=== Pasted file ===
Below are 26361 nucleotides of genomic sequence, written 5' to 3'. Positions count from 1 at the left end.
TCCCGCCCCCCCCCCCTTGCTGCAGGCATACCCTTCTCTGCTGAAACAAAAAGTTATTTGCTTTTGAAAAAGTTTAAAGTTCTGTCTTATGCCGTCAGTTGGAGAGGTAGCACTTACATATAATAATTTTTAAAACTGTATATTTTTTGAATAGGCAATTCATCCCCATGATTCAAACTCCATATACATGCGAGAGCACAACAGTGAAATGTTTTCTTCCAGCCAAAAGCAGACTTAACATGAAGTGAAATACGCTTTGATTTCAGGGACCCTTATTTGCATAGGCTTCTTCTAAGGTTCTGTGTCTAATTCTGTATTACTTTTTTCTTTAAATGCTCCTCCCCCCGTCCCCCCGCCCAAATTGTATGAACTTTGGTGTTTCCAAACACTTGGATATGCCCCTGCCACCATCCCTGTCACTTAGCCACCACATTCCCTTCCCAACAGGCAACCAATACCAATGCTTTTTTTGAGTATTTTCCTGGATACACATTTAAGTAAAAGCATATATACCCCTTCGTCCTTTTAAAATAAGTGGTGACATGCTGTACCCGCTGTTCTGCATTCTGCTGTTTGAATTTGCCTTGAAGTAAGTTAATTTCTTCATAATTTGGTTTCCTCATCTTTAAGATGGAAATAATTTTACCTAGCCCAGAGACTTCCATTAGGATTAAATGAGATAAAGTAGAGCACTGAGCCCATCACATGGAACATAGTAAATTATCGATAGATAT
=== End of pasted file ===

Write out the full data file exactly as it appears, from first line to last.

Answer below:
Below are 26361 nucleotides of genomic sequence, written 5' to 3'. Positions count from 1 at the left end.
TCCCGCCCCCCCCCCCTTGCTGCAGGCATACCCTTCTCTGCTGAAACAAAAAGTTATTTGCTTTTGAAAAAGTTTAAAGTTCTGTCTTATGCCGTCAGTTGGAGAGGTAGCACTTACATATAATAATTTTTAAAACTGTATATTTTTTGAATAGGCAATTCATCCCCATGATTCAAACTCCATATACATGCGAGAGCACAACAGTGAAATGTTTTCTTCCAGCCAAAAGCAGACTTAACATGAAGTGAAATACGCTTTGATTTCAGGGACCCTTATTTGCATAGGCTTCTTCTAAGGTTCTGTGTCTAATTCTGTATTACTTTTTTCTTTAAATGCTCCTCCCCCCGTCCCCCCGCCCAAATTGTATGAACTTTGGTGTTTCCAAACACTTGGATATGCCCCTGCCACCATCCCTGTCACTTAGCCACCACATTCCCTTCCCAACAGGCAACCAATACCAATGCTTTTTTTGAGTATTTTCCTGGATACACATTTAAGTAAAAGCATATATACCCCTTCGTCCTTTTAAAATAAGTGGTGACATGCTGTACCCGCTGTTCTGCATTCTGCTGTTTGAATTTGCCTTGAAGTAAGTTAATTTCTTCATAATTTGGTTTCCTCATCTTTAAGATGGAAATAATTTTACCTAGCCCAGAGACTTCCATTAGGATTAAATGAGATAAAGTAGAGCACTGAGCCCATCACATGGAACATAGTAAATTATCGATAGATAT